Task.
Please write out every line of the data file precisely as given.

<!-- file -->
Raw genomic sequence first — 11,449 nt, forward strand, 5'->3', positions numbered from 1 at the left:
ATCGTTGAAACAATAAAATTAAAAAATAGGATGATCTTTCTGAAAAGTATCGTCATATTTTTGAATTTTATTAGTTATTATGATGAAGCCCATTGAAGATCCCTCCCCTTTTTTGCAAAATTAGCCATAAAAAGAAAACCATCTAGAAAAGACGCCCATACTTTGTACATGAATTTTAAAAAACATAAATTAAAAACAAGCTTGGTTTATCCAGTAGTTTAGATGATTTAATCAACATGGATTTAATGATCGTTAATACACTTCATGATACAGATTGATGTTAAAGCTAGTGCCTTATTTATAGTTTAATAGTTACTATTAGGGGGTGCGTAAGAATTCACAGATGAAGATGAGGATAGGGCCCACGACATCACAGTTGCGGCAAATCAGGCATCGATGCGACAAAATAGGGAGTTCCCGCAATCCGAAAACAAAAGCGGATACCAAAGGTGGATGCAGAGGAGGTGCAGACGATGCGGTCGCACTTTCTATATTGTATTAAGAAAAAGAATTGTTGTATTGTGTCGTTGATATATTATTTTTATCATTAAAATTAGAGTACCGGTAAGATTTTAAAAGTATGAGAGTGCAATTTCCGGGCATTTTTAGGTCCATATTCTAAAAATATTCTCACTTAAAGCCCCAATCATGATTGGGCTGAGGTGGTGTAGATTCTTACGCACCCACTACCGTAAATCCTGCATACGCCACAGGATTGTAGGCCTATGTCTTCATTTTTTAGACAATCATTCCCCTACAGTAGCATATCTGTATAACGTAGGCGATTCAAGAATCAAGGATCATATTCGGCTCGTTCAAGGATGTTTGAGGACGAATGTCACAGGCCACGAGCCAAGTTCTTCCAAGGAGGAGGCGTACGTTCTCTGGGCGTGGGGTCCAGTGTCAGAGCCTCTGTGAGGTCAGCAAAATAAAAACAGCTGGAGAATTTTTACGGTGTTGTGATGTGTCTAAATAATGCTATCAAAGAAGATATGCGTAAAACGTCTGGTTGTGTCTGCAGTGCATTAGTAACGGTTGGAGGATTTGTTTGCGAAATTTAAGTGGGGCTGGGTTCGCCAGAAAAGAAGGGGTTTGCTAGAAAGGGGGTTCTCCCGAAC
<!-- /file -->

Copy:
Raw genomic sequence first — 11,449 nt, forward strand, 5'->3', positions numbered from 1 at the left:
ATCGTTGAAACAATAAAATTAAAAAATAGGATGATCTTTCTGAAAAGTATCGTCATATTTTTGAATTTTATTAGTTATTATGATGAAGCCCATTGAAGATCCCTCCCCTTTTTTGCAAAATTAGCCATAAAAAGAAAACCATCTAGAAAAGACGCCCATACTTTGTACATGAATTTTAAAAAACATAAATTAAAAACAAGCTTGGTTTATCCAGTAGTTTAGATGATTTAATCAACATGGATTTAATGATCGTTAATACACTTCATGATACAGATTGATGTTAAAGCTAGTGCCTTATTTATAGTTTAATAGTTACTATTAGGGGGTGCGTAAGAATTCACAGATGAAGATGAGGATAGGGCCCACGACATCACAGTTGCGGCAAATCAGGCATCGATGCGACAAAATAGGGAGTTCCCGCAATCCGAAAACAAAAGCGGATACCAAAGGTGGATGCAGAGGAGGTGCAGACGATGCGGTCGCACTTTCTATATTGTATTAAGAAAAAGAATTGTTGTATTGTGTCGTTGATATATTATTTTTATCATTAAAATTAGAGTACCGGTAAGATTTTAAAAGTATGAGAGTGCAATTTCCGGGCATTTTTAGGTCCATATTCTAAAAATATTCTCACTTAAAGCCCCAATCATGATTGGGCTGAGGTGGTGTAGATTCTTACGCACCCACTACCGTAAATCCTGCATACGCCACAGGATTGTAGGCCTATGTCTTCATTTTTTAGACAATCATTCCCCTACAGTAGCATATCTGTATAACGTAGGCGATTCAAGAATCAAGGATCATATTCGGCTCGTTCAAGGATGTTTGAGGACGAATGTCACAGGCCACGAGCCAAGTTCTTCCAAGGAGGAGGCGTACGTTCTCTGGGCGTGGGGTCCAGTGTCAGAGCCTCTGTGAGGTCAGCAAAATAAAAACAGCTGGAGAATTTTTACGGTGTTGTGATGTGTCTAAATAATGCTATCAAAGAAGATATGCGTAAAACGTCTGGTTGTGTCTGCAGTGCATTAGTAACGGTTGGAGGATTTGTTTGCGAAATTTAAGTGGGGCTGGGTTCGCCAGAAAAGAAGGGGTTTGCTAGAAAGGGGGTTCTCCCGAAC